But the trade deficit is worth thinking about. We are in essence buying foreign goods with a credit card. As long as there's a demand for dollars overseas, we can pay the bill.

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Puget Sound-area residents generally know that trade matters. One has only to look at Boeing and Microsoft to know that our local economy hinges, in part, upon making products destined for markets around the world.

So it might be a little more difficult to convince people that they needn’t worry about trade quite so much. While valuing cheap clothes and gadgets from China, many people worry that trade will mean all of our jobs leave for foreign lands.

Even people who think trade is a good thing sometimes talk as though it was the biggest part of the economy.

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One in four jobs in Washington state depends on international trade, the highest percentage in the nation. As Seattle economist Dick Conway has pointed out, each trade-related job produces enough income to generate 2.6 jobs elsewhere in the economy. You wouldn’t want to see those jobs just disappear.

On the other hand, if 25 percent of our jobs depend on trade, 75 percent do not. Most of what gets produced in the United States stays in the United States. And despite all the hand-wringing and hoo-ha about foreign trade, it has changed little, growing from 20 percent of the nation’s economy in 1980 to 23 percent in 2003, the most recent year for which numbers are available.

People sometimes get confused by this because if you look at the raw numbers for volume of trade (total imports and exports) — $574.6 billion in 1980 (in inflation-adjusted dollars) to almost $2.6 trillion in 2003 — you can get the impression that trade is the whole economic story.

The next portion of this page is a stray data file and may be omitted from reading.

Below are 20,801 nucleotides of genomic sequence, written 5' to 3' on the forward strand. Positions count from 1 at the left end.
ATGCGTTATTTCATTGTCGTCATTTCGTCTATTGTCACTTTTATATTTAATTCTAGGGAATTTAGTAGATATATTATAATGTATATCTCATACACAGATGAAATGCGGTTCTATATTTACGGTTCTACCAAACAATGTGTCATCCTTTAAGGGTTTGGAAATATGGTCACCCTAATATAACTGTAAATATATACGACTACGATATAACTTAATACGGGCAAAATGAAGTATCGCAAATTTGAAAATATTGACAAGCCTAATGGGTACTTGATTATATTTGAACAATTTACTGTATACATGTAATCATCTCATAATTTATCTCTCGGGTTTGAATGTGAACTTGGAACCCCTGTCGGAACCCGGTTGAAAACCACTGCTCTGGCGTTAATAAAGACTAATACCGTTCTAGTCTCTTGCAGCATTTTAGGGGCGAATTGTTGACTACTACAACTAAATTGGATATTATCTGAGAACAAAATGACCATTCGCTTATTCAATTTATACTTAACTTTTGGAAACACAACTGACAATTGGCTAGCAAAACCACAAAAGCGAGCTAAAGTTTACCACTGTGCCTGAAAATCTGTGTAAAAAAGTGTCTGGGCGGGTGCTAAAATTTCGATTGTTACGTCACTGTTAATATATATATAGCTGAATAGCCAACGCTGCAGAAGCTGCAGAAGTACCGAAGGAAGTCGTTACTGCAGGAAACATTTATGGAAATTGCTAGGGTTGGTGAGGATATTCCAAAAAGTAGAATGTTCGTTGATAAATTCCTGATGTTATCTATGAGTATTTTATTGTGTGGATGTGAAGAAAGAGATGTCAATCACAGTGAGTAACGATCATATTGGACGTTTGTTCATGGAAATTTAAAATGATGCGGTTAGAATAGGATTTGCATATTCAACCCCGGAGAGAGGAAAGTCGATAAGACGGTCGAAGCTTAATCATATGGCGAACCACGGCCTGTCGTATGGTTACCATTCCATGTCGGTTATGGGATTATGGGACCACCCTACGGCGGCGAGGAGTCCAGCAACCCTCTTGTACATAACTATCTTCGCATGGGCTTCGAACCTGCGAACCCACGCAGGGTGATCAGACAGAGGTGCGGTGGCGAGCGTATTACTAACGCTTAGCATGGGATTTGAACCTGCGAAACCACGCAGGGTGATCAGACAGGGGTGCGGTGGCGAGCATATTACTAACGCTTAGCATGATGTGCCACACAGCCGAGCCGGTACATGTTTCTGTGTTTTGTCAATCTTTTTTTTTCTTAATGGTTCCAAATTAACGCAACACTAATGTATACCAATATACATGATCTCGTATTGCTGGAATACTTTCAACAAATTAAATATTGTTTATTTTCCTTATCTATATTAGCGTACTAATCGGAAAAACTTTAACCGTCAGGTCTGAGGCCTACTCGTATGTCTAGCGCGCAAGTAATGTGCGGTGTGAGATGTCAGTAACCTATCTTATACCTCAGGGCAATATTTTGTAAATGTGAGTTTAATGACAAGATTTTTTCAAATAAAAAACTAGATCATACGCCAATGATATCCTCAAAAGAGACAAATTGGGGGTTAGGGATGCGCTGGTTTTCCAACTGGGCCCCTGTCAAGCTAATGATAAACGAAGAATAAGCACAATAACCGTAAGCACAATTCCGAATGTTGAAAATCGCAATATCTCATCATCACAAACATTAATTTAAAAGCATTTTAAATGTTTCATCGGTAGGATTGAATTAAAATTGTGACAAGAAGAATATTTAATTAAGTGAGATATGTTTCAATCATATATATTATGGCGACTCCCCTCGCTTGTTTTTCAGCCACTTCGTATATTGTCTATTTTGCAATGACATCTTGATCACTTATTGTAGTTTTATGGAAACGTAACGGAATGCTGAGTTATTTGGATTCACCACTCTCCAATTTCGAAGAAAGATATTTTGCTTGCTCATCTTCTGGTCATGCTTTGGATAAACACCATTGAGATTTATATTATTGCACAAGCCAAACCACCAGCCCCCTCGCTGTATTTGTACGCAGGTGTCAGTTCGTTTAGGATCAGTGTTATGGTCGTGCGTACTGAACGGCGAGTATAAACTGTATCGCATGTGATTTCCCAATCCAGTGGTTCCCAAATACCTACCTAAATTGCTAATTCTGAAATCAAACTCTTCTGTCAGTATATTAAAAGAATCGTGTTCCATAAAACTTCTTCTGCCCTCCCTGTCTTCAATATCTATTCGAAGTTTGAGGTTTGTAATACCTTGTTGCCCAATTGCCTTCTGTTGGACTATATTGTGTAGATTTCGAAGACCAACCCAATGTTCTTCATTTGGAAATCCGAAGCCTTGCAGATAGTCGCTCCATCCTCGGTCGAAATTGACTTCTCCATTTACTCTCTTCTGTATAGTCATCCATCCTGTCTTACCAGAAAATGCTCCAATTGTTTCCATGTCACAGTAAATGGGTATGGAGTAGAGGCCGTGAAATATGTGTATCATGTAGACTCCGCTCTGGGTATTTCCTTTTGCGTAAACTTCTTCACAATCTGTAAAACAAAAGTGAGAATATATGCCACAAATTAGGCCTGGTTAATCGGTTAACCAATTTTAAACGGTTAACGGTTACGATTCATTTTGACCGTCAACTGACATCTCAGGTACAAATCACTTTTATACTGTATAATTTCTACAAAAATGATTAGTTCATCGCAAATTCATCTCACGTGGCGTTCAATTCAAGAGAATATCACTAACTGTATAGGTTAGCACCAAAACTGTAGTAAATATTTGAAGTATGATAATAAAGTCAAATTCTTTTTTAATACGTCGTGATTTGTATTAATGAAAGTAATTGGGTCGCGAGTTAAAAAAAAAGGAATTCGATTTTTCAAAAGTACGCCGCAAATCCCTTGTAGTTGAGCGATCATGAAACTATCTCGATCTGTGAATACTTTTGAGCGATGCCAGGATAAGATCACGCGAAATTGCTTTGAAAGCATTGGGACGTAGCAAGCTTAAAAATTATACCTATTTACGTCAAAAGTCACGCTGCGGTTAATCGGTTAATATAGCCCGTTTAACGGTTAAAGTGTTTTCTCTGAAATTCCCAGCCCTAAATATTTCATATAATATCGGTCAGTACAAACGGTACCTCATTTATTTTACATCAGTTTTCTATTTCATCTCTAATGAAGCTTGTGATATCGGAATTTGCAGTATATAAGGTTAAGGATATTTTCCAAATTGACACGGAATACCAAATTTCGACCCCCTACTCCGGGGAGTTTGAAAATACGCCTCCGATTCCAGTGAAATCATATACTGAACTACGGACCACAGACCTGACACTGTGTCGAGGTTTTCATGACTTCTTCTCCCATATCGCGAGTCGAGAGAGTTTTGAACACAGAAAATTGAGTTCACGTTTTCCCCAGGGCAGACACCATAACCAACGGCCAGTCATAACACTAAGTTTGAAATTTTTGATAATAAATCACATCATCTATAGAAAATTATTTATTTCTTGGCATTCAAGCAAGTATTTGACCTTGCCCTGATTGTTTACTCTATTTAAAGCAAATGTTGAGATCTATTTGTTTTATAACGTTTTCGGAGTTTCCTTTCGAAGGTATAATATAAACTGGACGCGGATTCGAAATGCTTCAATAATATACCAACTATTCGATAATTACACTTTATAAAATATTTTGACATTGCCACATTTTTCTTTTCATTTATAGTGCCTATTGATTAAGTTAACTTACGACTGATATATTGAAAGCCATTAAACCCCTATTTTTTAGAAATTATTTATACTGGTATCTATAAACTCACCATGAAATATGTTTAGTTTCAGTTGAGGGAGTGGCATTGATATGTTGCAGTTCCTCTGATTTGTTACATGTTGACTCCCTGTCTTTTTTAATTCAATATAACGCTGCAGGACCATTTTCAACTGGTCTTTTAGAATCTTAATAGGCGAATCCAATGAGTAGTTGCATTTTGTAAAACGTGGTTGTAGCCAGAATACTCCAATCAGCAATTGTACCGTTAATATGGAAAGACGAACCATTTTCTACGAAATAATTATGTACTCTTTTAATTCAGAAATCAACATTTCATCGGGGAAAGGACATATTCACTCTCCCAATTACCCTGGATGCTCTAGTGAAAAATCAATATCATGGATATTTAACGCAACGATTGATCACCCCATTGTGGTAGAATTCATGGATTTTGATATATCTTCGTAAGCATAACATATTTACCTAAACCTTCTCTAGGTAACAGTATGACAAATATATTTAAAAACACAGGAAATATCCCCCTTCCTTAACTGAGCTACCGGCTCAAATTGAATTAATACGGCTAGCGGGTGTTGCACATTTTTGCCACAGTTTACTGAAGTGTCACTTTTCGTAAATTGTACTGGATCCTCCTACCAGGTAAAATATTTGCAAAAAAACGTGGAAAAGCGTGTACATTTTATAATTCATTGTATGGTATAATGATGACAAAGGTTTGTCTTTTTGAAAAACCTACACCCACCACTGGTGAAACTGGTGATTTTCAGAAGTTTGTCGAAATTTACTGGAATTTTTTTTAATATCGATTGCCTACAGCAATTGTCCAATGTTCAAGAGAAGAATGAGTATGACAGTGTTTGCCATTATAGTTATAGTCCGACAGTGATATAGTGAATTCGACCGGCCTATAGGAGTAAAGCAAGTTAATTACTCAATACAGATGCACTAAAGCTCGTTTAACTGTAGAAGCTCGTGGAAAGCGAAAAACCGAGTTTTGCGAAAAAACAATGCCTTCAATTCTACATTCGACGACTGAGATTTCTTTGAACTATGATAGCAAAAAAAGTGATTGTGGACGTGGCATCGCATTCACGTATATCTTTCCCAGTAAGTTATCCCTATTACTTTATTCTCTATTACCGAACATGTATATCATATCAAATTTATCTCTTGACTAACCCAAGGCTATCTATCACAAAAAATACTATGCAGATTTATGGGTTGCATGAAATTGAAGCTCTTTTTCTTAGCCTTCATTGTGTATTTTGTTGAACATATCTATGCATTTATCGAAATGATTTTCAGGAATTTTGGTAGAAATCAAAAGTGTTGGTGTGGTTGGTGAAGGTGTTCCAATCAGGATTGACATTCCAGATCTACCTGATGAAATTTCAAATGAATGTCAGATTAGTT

What people forget is that the whole U.S. economy has grown, from $2.8 trillion in 1980 to nearly $11 trillion in 2003.

Numbers in context

While it’s true that the U.S. has been importing more than we’re exporting for the past 25 years, this also gets overstated in terms of its importance.

It’s true that the 2003 trade deficit of $495 billion was a record, but it was only 4.5 percent of the total size of the economy.

That’s hardly a cataclysm in the making. But the trade deficit is worth thinking about.

We are in essence buying foreign goods with a credit card.

As long as there’s a demand for dollars overseas, we can pay the credit-card bill.

If foreign investors and governments get tired of holding dollars, the value of the dollar will fall (simple supply and demand) and imported goods will become more expensive in the U.S.; we’ll need more dollars to buy the same amount of foreign-made goods.

The role of interest rates

Consumers experience this as inflation, which gets the Federal Reserve Board all worked up.

The Fed usually responds by raising interest rates to stave off inflation. Higher interest rates cool the economy by making credit and borrowing more expensive.

Higher interest rates also make dollars more attractive overseas because the dollar is worth more.

Foreign suppliers and nations are more likely to want to hold dollars when U.S. interest rates are higher, and imports become cheaper for U.S. consumers because the dollar buys more.

A slower economy at home and a more valuable dollar worldwide mean inflation subsides.

On the other hand, a more valuable dollar makes it harder to sell U.S. goods overseas; foreign consumers experience inflation in the price of U.S.-made goods when it takes more euros or yen to buy the same number of Washington apples. Either way you look at it, there are some trade-offs in whether we have a stronger or weaker dollar.

Trade myths

In addition to the larger trade picture, Americans tend to get very concerned about relations with particular nations.

China is currently getting most of the attention among our trading partners.